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Eucryphia glutinosa (Poepp. & Endl.) Baill.

Modern name

Eucryphia cordifolia Cav.


Vagus (sic) glutinosa Poepp. & Endl.; E. pinnatifolia Gay

A deciduous or partially evergreen small tree 10 to 25 ft high, with erect branches, bearing the leaves in a cluster towards the end of each shoot. Leaves opposite, pinnate, composed of three or five leaflets, which are ovate to oval, 112 to 212 in. long, regularly toothed, dark shining green. Flowers produced singly or in pairs from the end of the shoot, and from terminal leaf-axils, each one 212 in. across; petals four, white; stamens numerous, with yellow anthers. Fruit a hard, woody, pear-shaped capsule 12 to 34 in. long. The young wood, leaf-stalks and leaves are hairy when young. Bot. Mag., t. 7067.

Discovered by Gay, the Chilean botanist, about 1845, on the rocky banks of the river Biobio; introduced in 1859 by R. Pearce, when collecting in Chile for Messrs Veitch. It is the finest and best of the eucryphia species, and the only one hardy near London. Blossoming in July and August, it is then a plant of singular beauty with its large pure white petals and conspicuous tufts of stamens. Unfortunately, although hardy, it is not easy to propagate or transplant, consequently it has never become common. In a young state it is apt to die off without any apparent reason, although when once established it appears to continue in good health indefinitely. A moist peaty soil is best for it in the juvenile state, and a little plot of this should be provided for it when planted. Afterwards when established and strong, its roots will spread into the ordinary soil around if it is free from lime. The best success with it at Kew has been obtained by planting it in beds of heaths where its roots are shaded. I think many premature deaths are due to the sun, on scorching summer days, beating on naked soil about its roots, in the Lower Thames Valley at any rate. Seeds are produced in this country, and it can also be increased by layering. Seedlings should be given peaty soil; they are worth every care. The dying leaves fade off into orange and red.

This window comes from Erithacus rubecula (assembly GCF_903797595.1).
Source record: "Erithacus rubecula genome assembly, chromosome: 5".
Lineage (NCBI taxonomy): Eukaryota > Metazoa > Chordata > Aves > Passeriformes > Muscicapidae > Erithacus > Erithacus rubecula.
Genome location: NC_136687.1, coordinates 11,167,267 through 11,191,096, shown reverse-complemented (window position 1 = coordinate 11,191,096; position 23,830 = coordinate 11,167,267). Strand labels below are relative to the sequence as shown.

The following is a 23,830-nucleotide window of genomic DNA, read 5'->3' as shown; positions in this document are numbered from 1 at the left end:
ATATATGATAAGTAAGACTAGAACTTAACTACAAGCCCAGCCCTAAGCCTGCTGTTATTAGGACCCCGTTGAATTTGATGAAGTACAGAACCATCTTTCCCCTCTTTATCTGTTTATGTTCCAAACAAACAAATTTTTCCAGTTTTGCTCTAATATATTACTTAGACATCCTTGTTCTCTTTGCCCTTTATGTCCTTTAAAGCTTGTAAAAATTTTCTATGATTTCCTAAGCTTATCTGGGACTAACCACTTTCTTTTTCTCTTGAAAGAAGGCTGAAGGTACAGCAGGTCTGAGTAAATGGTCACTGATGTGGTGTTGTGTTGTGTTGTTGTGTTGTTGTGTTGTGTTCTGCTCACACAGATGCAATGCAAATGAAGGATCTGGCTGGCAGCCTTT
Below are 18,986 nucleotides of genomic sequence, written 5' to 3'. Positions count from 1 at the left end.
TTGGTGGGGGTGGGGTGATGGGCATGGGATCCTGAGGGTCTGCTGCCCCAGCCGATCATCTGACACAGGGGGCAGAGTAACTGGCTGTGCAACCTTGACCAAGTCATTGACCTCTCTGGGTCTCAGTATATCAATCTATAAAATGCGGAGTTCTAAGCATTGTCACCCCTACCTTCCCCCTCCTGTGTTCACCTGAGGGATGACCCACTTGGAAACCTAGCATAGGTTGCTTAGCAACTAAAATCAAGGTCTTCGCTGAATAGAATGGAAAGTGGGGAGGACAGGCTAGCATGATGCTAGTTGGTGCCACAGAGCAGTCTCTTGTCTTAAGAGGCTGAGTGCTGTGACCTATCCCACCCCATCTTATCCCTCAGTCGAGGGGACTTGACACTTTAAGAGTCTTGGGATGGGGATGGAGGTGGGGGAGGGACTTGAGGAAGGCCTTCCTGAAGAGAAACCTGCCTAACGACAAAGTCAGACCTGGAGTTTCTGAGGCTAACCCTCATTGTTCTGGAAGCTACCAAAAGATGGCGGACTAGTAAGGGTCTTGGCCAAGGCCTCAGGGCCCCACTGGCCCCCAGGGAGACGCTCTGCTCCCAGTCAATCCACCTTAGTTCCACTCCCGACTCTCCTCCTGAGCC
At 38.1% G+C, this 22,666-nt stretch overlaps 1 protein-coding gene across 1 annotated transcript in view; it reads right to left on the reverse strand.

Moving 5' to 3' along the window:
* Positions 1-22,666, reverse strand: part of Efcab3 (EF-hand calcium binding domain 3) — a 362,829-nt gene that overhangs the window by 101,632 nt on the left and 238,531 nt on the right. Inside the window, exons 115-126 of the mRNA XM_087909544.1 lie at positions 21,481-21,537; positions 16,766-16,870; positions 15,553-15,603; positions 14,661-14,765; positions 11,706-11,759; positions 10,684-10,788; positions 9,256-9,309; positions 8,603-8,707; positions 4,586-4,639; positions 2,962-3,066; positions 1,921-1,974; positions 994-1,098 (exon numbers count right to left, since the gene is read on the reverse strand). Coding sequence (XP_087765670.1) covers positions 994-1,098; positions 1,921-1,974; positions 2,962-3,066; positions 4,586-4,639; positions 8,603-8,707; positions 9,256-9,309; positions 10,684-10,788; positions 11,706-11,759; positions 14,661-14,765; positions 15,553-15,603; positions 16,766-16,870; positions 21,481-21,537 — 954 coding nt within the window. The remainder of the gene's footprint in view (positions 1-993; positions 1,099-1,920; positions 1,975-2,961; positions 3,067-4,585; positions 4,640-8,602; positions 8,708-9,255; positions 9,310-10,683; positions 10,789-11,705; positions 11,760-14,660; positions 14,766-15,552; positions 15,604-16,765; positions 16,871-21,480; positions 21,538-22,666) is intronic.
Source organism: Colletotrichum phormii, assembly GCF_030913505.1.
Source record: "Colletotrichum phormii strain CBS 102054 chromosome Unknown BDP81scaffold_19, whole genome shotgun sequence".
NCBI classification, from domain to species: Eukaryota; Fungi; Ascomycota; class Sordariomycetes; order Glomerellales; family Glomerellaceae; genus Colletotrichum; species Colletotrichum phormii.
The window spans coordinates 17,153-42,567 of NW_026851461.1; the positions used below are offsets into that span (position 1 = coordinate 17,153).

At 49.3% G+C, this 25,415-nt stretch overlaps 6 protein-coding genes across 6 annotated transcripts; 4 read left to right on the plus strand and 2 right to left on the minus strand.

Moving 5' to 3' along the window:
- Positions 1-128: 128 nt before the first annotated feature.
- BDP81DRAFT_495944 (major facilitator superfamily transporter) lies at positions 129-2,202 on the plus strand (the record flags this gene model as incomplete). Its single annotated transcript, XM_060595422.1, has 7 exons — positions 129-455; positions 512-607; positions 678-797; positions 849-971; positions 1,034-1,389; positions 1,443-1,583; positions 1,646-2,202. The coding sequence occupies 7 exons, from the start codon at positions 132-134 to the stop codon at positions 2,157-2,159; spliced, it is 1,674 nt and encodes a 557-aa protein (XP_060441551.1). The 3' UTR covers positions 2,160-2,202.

In contrast to E. cordifolia, which is a regular constituent of the rain forests of the Chilean lake region, this species is very rare in the natural state. In cultivation it has reached 44 ft in height at Lanarth in Cornwall but the larger specimens seen in gardens are usually around 15 to 20 ft high.

There is a double-flowered form, not of much value, which often appears among seedlings.

Eucryphia glutinosa

Eucryphia glutinosa


Poeppig had collected a flowerless specimen some years earlier, which he and Endlicher considered to represent a new species of southern beech, with pinnate leaves, and described it under the name Fagus glutinosa. There is no doubt that Poeppig’s plant was the eucryphia and indeed Gay gave Fagus glutinosa Poepp. & Endl. as a synonym of his E. pinnatifolia. Under the rules of nomenclature the epithet glutinosa must be used since it was the first to be published for this species.



Other species in the genus